Livestock producers and feedlots are facing a trucker shortage


Rachel Gabel, The Fence Post

November 30, 2018


Labor shortages are complicating the daily activities in production agriculture in all segments, including livestock hauling. While finding truck drivers is difficult in this market, finding livestock-savvy drivers able to transport hogs and cattle is an entirely different beast.


Philip Simms, who owns and operates Philip Simms Trucking, LLC in Otis, Colo., said finding drivers with any sort of livestock experience is proving extremely difficult. So difficult, in fact, that Simms is contemplating a truck driver training school for livestock.


"We get more calls wanting to haul livestock than any other call we get," he said. "None of them have any experience and you just can't hire people and send them out to haul livestock. It doesn't work."


In most cases, Simms said the driver is the one who loads the cattle, a strenuous job that requires a number of skills and a certain amount of cow sense.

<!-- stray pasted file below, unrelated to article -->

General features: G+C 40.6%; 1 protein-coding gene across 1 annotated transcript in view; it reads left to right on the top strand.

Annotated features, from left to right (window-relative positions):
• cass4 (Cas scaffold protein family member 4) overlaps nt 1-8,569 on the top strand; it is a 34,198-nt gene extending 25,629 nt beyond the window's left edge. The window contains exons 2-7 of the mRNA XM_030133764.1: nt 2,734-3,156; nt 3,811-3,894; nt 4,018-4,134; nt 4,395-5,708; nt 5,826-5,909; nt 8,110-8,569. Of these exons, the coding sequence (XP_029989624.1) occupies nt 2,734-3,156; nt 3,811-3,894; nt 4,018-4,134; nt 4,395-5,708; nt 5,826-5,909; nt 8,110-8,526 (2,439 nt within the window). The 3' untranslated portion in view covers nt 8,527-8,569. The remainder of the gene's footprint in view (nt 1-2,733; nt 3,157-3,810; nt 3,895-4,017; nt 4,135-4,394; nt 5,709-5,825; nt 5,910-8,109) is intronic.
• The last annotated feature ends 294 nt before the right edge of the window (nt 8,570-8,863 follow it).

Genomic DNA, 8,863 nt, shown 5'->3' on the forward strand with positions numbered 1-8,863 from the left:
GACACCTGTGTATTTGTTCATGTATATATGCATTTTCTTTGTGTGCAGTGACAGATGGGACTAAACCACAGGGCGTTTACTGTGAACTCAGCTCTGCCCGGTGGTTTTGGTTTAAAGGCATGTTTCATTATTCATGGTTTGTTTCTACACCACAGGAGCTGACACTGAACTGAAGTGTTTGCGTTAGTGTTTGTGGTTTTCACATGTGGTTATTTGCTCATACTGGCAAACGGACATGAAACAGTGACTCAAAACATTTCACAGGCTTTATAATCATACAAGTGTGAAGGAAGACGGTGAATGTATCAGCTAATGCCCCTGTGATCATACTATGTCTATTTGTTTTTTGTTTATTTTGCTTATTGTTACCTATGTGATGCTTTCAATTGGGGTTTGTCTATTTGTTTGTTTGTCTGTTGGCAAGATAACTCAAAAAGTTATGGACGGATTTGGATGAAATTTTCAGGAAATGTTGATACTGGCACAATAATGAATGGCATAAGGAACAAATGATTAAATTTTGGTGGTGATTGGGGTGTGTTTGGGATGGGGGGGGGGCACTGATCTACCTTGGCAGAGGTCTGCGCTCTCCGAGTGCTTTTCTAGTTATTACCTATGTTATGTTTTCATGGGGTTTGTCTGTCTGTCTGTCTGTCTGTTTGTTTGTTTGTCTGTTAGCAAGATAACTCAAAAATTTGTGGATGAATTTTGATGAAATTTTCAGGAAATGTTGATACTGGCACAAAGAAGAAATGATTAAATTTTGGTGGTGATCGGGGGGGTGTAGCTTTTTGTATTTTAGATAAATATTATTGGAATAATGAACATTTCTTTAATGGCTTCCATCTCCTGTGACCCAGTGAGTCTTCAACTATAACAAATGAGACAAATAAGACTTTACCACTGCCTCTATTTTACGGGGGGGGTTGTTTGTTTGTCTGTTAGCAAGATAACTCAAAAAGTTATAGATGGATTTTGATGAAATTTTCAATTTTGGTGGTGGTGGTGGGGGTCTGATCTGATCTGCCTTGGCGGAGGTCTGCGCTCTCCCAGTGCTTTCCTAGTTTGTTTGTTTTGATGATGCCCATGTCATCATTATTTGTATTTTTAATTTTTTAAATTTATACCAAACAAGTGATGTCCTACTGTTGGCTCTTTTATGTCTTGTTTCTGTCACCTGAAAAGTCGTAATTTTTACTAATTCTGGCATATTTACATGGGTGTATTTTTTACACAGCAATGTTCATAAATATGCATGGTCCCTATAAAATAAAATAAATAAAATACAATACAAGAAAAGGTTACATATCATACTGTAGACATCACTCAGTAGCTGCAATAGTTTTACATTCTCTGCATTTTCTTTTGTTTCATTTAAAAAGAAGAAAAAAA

"It's something you almost have to just grow up around," he said. "It's so hard to find someone you can trust. No rancher, no feedlot wants some guy showing up that doesn't know what he's doing."


Simms said he has trained people in the past who wanted to be livestock haulers until they had to get in the trailer with the stock and were intimidated. Some are even repelled by the smell and don't continue in the career.


Simms attributes some of the shortage to the oil field, an entity that hires a huge number of drivers and operators. Even so, he said, livestock haulers are a different "breed" that he said don't typically gravitate to other types of freight.


"Usually when the oilfield shuts down, then you start having them lined up at your door wanting a job," he said. "Livestock is just its own unique community. We need to hang on to the good ones."


Simms has a fleet of trucks and uses a handful of owner operators, a route that can be best for livestock haulers. Simms, and many like him, cite labor as one of his biggest challenges and is the limiting factor standing between him and business growth. Simms hauls hogs from Las Animas, Colo., to Fremont, Neb., and cattle all over the country. In previous years, his hauls were in Iowa and west but have been cut back as a result of a shortage of drivers. Simms began with his own truck in 1984 and also continues to farm in addition to his trucking business.